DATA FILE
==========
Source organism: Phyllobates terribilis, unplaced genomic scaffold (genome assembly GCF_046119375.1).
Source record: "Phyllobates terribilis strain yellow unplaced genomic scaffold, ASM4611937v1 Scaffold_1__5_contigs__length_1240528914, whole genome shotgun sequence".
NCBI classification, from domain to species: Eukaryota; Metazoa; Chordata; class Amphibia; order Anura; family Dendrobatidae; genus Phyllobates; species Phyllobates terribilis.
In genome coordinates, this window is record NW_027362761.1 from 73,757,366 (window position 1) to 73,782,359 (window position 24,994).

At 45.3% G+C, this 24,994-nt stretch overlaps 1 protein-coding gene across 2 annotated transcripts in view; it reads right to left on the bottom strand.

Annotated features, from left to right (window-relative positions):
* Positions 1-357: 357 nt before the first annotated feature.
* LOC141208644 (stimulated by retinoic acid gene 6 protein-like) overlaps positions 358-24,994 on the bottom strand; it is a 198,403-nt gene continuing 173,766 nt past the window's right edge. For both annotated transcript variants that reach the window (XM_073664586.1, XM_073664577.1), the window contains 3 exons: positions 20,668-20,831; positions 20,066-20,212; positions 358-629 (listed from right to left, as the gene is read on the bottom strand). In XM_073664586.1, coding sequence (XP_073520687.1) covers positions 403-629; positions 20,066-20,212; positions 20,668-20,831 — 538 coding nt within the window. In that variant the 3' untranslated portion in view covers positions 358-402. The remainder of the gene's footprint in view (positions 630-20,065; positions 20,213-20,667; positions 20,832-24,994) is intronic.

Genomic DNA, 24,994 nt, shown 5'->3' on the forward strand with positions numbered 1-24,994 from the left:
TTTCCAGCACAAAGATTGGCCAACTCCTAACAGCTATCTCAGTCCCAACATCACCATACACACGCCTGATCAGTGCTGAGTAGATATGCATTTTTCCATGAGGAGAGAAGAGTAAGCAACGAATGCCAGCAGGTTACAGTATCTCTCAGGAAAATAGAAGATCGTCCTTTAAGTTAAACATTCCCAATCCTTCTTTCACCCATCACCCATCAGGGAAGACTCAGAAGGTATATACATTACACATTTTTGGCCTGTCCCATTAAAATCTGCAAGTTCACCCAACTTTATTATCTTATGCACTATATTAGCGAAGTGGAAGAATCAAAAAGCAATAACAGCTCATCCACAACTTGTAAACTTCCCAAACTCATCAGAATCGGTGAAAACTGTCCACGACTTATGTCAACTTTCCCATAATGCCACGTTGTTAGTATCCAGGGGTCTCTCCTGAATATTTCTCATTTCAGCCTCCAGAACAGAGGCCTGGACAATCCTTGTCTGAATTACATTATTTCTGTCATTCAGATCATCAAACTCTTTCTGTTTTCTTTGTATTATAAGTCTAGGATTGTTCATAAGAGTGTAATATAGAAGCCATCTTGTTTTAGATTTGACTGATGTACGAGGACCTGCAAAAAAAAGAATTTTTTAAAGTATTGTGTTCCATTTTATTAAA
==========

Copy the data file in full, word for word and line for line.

Source organism: Phyllobates terribilis, unplaced genomic scaffold (genome assembly GCF_046119375.1).
Source record: "Phyllobates terribilis strain yellow unplaced genomic scaffold, ASM4611937v1 Scaffold_1__5_contigs__length_1240528914, whole genome shotgun sequence".
NCBI classification, from domain to species: Eukaryota; Metazoa; Chordata; class Amphibia; order Anura; family Dendrobatidae; genus Phyllobates; species Phyllobates terribilis.
In genome coordinates, this window is record NW_027362761.1 from 73,757,366 (window position 1) to 73,782,359 (window position 24,994).

At 45.3% G+C, this 24,994-nt stretch overlaps 1 protein-coding gene across 2 annotated transcripts in view; it reads right to left on the bottom strand.

Annotated features, from left to right (window-relative positions):
* Positions 1-357: 357 nt before the first annotated feature.
* LOC141208644 (stimulated by retinoic acid gene 6 protein-like) overlaps positions 358-24,994 on the bottom strand; it is a 198,403-nt gene continuing 173,766 nt past the window's right edge. For both annotated transcript variants that reach the window (XM_073664586.1, XM_073664577.1), the window contains 3 exons: positions 20,668-20,831; positions 20,066-20,212; positions 358-629 (listed from right to left, as the gene is read on the bottom strand). In XM_073664586.1, coding sequence (XP_073520687.1) covers positions 403-629; positions 20,066-20,212; positions 20,668-20,831 — 538 coding nt within the window. In that variant the 3' untranslated portion in view covers positions 358-402. The remainder of the gene's footprint in view (positions 630-20,065; positions 20,213-20,667; positions 20,832-24,994) is intronic.

Genomic DNA, 24,994 nt, shown 5'->3' on the forward strand with positions numbered 1-24,994 from the left:
TTTCCAGCACAAAGATTGGCCAACTCCTAACAGCTATCTCAGTCCCAACATCACCATACACACGCCTGATCAGTGCTGAGTAGATATGCATTTTTCCATGAGGAGAGAAGAGTAAGCAACGAATGCCAGCAGGTTACAGTATCTCTCAGGAAAATAGAAGATCGTCCTTTAAGTTAAACATTCCCAATCCTTCTTTCACCCATCACCCATCAGGGAAGACTCAGAAGGTATATACATTACACATTTTTGGCCTGTCCCATTAAAATCTGCAAGTTCACCCAACTTTATTATCTTATGCACTATATTAGCGAAGTGGAAGAATCAAAAAGCAATAACAGCTCATCCACAACTTGTAAACTTCCCAAACTCATCAGAATCGGTGAAAACTGTCCACGACTTATGTCAACTTTCCCATAATGCCACGTTGTTAGTATCCAGGGGTCTCTCCTGAATATTTCTCATTTCAGCCTCCAGAACAGAGGCCTGGACAATCCTTGTCTGAATTACATTATTTCTGTCATTCAGATCATCAAACTCTTTCTGTTTTCTTTGTATTATAAGTCTAGGATTGTTCATAAGAGTGTAATATAGAAGCCATCTTGTTTTAGATTTGACTGATGTACGAGGACCTGCAAAAAAAAGAATTTTTTAAAGTATTGTGTTCCATTTTATTAAA